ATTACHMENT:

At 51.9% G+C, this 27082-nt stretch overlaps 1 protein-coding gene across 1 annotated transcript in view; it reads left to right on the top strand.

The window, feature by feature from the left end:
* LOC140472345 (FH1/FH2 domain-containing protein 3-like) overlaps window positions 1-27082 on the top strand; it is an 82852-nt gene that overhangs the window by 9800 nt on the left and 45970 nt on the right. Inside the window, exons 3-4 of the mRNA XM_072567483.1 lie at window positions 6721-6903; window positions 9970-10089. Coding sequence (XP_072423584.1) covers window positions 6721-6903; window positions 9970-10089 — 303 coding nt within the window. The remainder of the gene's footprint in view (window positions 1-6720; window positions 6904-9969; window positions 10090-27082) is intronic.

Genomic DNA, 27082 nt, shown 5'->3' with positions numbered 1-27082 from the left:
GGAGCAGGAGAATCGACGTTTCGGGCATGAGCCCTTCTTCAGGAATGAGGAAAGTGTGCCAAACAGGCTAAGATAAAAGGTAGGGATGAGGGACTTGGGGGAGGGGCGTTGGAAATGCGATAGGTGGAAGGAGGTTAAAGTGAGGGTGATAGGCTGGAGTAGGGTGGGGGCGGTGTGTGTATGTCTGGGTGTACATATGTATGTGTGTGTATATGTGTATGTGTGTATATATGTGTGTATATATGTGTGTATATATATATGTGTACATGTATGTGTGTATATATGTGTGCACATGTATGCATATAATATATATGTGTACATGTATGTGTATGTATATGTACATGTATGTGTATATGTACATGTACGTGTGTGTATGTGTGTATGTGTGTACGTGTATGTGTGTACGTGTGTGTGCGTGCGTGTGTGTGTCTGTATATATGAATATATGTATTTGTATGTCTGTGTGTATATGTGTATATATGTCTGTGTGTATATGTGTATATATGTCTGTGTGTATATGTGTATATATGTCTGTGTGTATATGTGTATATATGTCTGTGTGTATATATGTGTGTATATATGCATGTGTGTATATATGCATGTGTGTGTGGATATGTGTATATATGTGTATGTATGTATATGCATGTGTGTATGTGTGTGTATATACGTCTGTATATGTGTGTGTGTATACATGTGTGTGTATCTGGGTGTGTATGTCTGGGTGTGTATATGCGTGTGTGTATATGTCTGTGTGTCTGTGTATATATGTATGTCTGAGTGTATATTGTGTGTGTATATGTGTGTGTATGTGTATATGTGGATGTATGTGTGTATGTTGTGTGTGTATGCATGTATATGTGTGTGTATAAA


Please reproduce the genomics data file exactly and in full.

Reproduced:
At 51.9% G+C, this 27082-nt stretch overlaps 1 protein-coding gene across 1 annotated transcript in view; it reads left to right on the top strand.

The window, feature by feature from the left end:
* LOC140472345 (FH1/FH2 domain-containing protein 3-like) overlaps window positions 1-27082 on the top strand; it is an 82852-nt gene that overhangs the window by 9800 nt on the left and 45970 nt on the right. Inside the window, exons 3-4 of the mRNA XM_072567483.1 lie at window positions 6721-6903; window positions 9970-10089. Coding sequence (XP_072423584.1) covers window positions 6721-6903; window positions 9970-10089 — 303 coding nt within the window. The remainder of the gene's footprint in view (window positions 1-6720; window positions 6904-9969; window positions 10090-27082) is intronic.

Genomic DNA, 27082 nt, shown 5'->3' with positions numbered 1-27082 from the left:
GGAGCAGGAGAATCGACGTTTCGGGCATGAGCCCTTCTTCAGGAATGAGGAAAGTGTGCCAAACAGGCTAAGATAAAAGGTAGGGATGAGGGACTTGGGGGAGGGGCGTTGGAAATGCGATAGGTGGAAGGAGGTTAAAGTGAGGGTGATAGGCTGGAGTAGGGTGGGGGCGGTGTGTGTATGTCTGGGTGTACATATGTATGTGTGTGTATATGTGTATGTGTGTATATATGTGTGTATATATGTGTGTATATATATATGTGTACATGTATGTGTGTATATATGTGTGCACATGTATGCATATAATATATATGTGTACATGTATGTGTATGTATATGTACATGTATGTGTATATGTACATGTACGTGTGTGTATGTGTGTATGTGTGTACGTGTATGTGTGTACGTGTGTGTGCGTGCGTGTGTGTGTCTGTATATATGAATATATGTATTTGTATGTCTGTGTGTATATGTGTATATATGTCTGTGTGTATATGTGTATATATGTCTGTGTGTATATGTGTATATATGTCTGTGTGTATATGTGTATATATGTCTGTGTGTATATATGTGTGTATATATGCATGTGTGTATATATGCATGTGTGTGTGGATATGTGTATATATGTGTATGTATGTATATGCATGTGTGTATGTGTGTGTATATACGTCTGTATATGTGTGTGTGTATACATGTGTGTGTATCTGGGTGTGTATGTCTGGGTGTGTATATGCGTGTGTGTATATGTCTGTGTGTCTGTGTATATATGTATGTCTGAGTGTATATTGTGTGTGTATATGTGTGTGTATGTGTATATGTGGATGTATGTGTGTATGTTGTGTGTGTATGCATGTATATGTGTGTGTATAAA